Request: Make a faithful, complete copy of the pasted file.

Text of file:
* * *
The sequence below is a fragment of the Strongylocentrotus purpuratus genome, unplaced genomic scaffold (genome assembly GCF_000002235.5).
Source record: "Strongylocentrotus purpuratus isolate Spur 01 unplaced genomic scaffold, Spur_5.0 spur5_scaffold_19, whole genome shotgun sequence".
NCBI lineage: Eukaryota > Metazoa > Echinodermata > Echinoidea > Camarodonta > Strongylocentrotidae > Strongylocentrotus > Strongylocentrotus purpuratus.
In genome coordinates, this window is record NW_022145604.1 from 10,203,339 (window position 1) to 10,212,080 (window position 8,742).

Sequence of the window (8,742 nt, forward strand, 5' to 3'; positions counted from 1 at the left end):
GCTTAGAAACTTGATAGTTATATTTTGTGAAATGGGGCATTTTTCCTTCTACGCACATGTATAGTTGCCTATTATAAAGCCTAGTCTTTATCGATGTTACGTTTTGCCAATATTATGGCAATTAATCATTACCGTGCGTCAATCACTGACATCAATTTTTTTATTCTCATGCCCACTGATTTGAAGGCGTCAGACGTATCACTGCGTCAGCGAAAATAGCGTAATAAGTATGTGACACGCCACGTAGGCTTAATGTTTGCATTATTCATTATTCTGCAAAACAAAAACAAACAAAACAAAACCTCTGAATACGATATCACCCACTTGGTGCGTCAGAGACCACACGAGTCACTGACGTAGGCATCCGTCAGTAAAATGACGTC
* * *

The sequence below is a fragment of the Strongylocentrotus purpuratus genome, unplaced genomic scaffold (genome assembly GCF_000002235.5).
Source record: "Strongylocentrotus purpuratus isolate Spur 01 unplaced genomic scaffold, Spur_5.0 spur5_scaffold_19, whole genome shotgun sequence".
NCBI lineage: Eukaryota > Metazoa > Echinodermata > Echinoidea > Camarodonta > Strongylocentrotidae > Strongylocentrotus > Strongylocentrotus purpuratus.
In genome coordinates, this window is record NW_022145604.1 from 10,203,339 (window position 1) to 10,212,080 (window position 8,742).

Sequence of the window (8,742 nt, forward strand, 5' to 3'; positions counted from 1 at the left end):
GCTTAGAAACTTGATAGTTATATTTTGTGAAATGGGGCATTTTTCCTTCTACGCACATGTATAGTTGCCTATTATAAAGCCTAGTCTTTATCGATGTTACGTTTTGCCAATATTATGGCAATTAATCATTACCGTGCGTCAATCACTGACATCAATTTTTTTATTCTCATGCCCACTGATTTGAAGGCGTCAGACGTATCACTGCGTCAGCGAAAATAGCGTAATAAGTATGTGACACGCCACGTAGGCTTAATGTTTGCATTATTCATTATTCTGCAAAACAAAAACAAACAAAACAAAACCTCTGAATACGATATCACCCACTTGGTGCGTCAGAGACCACACGAGTCACTGACGTAGGCATCCGTCAGTAAAATGACGTC